GOP presidential candidates have also made hyperbolic claims based on the 2015 date. For example, Sen. Ted Cruz (R-TX) warned in January that Iran would soon be able to launch nuclear strikes against “New York or Los Angeles.”

United With Putin Against Terror?

NOV 18, 2015 12

NEW YORK – Russian President Vladimir Putin has just vowed to “find and punish” those responsible for using a homemade bomb to bring down a Russian airliner over Egypt in October, killing 224 people. The timing of his announcement, just days after terrorists used suicide bombs and Kalashnikovs to kill 129 people in Paris, is no coincidence. Putin sees an opening to the West, and he wants to take advantage of it. The West should not shut him out.

For weeks, the Russian government seemed to be dithering over the proper response to the plane crash, as if it were worried that the loss of life would be blamed on its decision to intervene in Syria’s civil war. The bloodshed in France, however, has changed the calculus completely, pointing toward the possibility of a rapprochement between Russia and the West. By striking Paris, the Islamic State has turned the Syrian war into a global conflict. And, as Putin’s performance at the G-20 summit in Turkey showed, Russia is firmly in the middle of the fight.

It must be noted that an adversarial relationship with the West was not part of Putin’s original plan. “Russia is part of European culture,” Putin told the BBC in 2000, shortly before his election as President. “I cannot imagine my own country in isolation from Europe and what we often call the civilized world. It is hard for me to visualize NATO as an enemy.”

US Cyber Command’s Veiled Threat: China ‘Vulnerable’ in Cyberspace

November 24, 2015

Speaking at this year’s Halifax Security Forum, the head of U.S. Cyber Command, who also is the director of the National Security Agency (NSA), Admiral Michael Rogers, issued a vicious warning to China should it not change its behavior in cyberspace.

The U.S. admiral pointed out that China is as vulnerable to cyberattacks as any other nation, according toDefense News. “To my Chinese counterparts, I would remind them, increasingly you are as vulnerable as any other major industrialized nation state. The idea that you can somehow exist outside the broader global cyber challenges I don’t think is workable,” he said.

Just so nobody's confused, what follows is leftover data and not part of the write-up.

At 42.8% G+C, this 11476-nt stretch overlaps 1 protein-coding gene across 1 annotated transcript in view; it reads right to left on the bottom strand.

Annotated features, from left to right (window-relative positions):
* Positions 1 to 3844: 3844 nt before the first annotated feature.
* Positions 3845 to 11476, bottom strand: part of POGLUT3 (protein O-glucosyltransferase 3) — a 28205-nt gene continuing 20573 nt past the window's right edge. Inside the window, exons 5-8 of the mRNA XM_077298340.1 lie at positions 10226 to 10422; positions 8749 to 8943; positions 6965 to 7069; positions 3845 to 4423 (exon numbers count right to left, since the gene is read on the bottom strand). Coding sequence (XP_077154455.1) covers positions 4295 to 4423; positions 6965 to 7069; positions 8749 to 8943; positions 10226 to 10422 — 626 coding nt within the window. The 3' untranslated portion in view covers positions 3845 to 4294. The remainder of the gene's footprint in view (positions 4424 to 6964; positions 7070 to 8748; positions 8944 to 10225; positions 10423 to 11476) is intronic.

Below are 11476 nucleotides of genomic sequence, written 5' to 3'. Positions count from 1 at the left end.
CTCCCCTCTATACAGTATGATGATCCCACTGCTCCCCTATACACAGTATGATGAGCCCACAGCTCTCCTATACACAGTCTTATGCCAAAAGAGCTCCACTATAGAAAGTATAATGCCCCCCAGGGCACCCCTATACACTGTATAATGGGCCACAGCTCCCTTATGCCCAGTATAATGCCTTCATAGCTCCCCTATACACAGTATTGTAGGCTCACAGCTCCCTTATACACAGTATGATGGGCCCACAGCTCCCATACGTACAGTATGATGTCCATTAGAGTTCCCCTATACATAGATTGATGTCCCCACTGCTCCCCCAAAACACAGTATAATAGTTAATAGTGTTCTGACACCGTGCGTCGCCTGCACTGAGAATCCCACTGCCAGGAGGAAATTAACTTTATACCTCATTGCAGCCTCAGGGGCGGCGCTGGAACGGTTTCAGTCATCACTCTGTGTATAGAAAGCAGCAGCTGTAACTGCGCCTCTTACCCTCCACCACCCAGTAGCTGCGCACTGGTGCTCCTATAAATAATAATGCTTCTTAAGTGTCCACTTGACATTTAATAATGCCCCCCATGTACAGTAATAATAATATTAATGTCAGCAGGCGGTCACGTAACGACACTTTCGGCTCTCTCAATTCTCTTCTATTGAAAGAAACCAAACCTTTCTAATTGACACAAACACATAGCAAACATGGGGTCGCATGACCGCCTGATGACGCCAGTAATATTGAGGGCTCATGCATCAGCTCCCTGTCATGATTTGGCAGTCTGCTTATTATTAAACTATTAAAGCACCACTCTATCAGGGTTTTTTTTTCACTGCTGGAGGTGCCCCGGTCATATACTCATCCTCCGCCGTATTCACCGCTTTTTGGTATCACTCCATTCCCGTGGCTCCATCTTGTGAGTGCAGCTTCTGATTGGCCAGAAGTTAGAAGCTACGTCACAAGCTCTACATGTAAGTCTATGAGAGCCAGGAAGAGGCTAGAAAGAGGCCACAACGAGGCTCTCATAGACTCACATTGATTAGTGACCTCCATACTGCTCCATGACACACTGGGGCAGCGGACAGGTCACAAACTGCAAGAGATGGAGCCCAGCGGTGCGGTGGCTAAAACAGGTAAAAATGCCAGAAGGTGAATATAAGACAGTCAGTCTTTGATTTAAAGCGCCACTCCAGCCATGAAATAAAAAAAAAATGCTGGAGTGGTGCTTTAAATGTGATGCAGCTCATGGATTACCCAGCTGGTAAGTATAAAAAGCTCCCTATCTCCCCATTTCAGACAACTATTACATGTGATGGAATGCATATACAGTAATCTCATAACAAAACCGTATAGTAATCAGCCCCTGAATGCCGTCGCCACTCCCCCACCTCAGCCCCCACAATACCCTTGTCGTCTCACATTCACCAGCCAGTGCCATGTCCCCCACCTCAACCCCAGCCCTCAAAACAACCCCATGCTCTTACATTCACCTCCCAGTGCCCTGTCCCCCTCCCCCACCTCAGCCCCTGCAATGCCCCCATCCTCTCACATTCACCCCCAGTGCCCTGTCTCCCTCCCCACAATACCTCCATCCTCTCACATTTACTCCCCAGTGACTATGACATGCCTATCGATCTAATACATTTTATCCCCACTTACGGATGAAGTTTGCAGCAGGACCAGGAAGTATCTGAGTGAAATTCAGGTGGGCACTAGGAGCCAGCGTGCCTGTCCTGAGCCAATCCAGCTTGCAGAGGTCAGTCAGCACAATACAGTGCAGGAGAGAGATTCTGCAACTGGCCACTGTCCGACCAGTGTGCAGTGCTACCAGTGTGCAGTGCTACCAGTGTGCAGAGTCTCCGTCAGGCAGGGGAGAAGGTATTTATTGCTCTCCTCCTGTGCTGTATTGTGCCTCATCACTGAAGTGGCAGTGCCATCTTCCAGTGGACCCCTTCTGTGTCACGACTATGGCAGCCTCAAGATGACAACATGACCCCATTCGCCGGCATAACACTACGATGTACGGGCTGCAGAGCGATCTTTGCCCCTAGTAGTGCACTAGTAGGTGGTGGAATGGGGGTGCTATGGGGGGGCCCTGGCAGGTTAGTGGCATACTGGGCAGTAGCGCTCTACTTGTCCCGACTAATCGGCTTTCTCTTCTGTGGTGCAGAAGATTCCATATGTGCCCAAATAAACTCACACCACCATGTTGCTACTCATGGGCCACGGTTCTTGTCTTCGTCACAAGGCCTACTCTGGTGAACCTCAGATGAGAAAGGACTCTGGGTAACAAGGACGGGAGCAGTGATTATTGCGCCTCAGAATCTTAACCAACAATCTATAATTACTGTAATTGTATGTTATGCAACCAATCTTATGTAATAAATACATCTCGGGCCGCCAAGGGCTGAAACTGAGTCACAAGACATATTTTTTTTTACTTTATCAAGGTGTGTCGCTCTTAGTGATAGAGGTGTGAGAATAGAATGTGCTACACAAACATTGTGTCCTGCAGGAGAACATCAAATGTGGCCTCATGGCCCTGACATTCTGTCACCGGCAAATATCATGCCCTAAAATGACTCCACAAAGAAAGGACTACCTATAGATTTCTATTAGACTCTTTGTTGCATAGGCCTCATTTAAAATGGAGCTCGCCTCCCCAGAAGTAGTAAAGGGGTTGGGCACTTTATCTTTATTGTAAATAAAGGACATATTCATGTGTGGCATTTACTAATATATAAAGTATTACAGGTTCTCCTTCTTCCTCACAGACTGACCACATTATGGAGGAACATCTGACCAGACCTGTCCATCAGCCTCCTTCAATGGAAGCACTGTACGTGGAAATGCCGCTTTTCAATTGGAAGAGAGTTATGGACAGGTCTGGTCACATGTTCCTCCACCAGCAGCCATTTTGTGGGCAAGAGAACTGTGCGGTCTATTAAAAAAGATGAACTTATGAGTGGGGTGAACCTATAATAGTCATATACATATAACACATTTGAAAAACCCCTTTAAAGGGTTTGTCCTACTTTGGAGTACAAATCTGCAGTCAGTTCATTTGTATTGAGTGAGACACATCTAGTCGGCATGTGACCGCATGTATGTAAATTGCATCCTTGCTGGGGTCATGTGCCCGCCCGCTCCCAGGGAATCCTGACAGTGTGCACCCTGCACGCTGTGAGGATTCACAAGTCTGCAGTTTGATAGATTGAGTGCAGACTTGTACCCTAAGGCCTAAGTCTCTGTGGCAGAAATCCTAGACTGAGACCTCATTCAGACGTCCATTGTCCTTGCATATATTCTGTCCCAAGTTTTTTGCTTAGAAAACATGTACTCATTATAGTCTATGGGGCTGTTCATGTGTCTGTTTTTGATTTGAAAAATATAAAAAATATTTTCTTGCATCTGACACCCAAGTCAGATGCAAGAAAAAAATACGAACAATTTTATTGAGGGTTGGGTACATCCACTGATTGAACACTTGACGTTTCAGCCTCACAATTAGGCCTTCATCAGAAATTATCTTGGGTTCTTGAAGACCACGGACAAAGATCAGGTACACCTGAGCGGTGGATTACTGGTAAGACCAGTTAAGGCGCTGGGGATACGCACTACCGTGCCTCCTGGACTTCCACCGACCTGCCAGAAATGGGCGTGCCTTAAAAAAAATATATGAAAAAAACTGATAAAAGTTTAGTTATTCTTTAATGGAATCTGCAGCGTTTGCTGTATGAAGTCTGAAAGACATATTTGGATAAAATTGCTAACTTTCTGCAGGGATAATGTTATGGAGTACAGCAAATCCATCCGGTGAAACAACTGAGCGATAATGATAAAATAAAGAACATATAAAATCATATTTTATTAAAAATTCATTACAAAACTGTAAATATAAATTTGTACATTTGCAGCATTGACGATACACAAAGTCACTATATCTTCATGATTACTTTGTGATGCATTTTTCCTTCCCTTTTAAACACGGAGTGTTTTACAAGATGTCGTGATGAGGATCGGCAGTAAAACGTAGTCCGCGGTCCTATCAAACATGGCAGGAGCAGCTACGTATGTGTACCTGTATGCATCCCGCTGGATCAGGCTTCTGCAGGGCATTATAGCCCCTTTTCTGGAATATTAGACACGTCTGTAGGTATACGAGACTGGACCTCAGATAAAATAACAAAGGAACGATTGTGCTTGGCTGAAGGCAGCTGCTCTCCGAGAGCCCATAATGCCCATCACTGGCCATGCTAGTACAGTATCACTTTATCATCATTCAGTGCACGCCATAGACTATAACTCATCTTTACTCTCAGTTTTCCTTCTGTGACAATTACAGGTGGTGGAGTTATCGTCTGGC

By openly pointing to Chinese vulnerabilities, the admiral issued a veiled threat cautioning that China itself may be target of cyber intrusions in the future should Beijing not change its behavior in cyberspace, although Rogers cautioned: “None of us wants behavior on either side that ends up accelerating or precipitating a crisis. That’s in no one’s interests.”

US Navy’s Prototype Robot Ship Gets New Sonar

November 24, 2015

The prototype of a U.S. Navy robot ship was recently equipped with a new hull-mounted sonar system, IHS Defense Weekly reports.

The Anti-Submarine Warfare Continuous Trail Unmanned Vessel (ACTUV), received Raytheon’s Modular Scalable Sonar System (MS 3), which “will be integrated as the ACTUV’s primary search-and-detection sonar,” according to the article. The sonar system will produce an “acoustic image” of targets in order to identify and classify vessels in close proximity to the robot ship.

“Designed to autonomously conduct active and passive searches, detect torpedoes, filter passive threats, localize and track submarines, and avoid small objects, the MS 3 is Raytheon’s first fifth-generation medium-frequency hull-mounted sonar system,” IHS Defense Weekly explains.


NOVEMBER 23, 2015

It is 2030. Russian leaders still use nationalism and threats of external conflict to distract their citizens from corruption at home. Despite a dysfunctional economy, the Russian government still fields a large conventional ground force that conducts snap exercises and threatens multiple NATO member states as part of a “New Generation warfare” campaign to secure Moscow’s near abroad. If conflict erupts, Russian ground forces will rely on massive salvos of precision rocket and artillery fire targeted by unmanned aerial vehicles (UAVs) combined with cyber and electronic warfare capabilities designed to blind and confuse NATO forces. A sophisticated anti-access/area-denial (A2/AD) system limits NATO power projection in the sea and air through integrated air defenses, theater ballistic missiles, and cruise missiles. The Russians retain a nuclear triad and conduct readiness exercises, including long-range air patrols, simulated submarine launches from the Arctic, and dispersion of mobile missile launchers. Agents provocateurs and clandestine operatives are active in Russia’s near abroad, forming an infrastructure for unconventional warfare.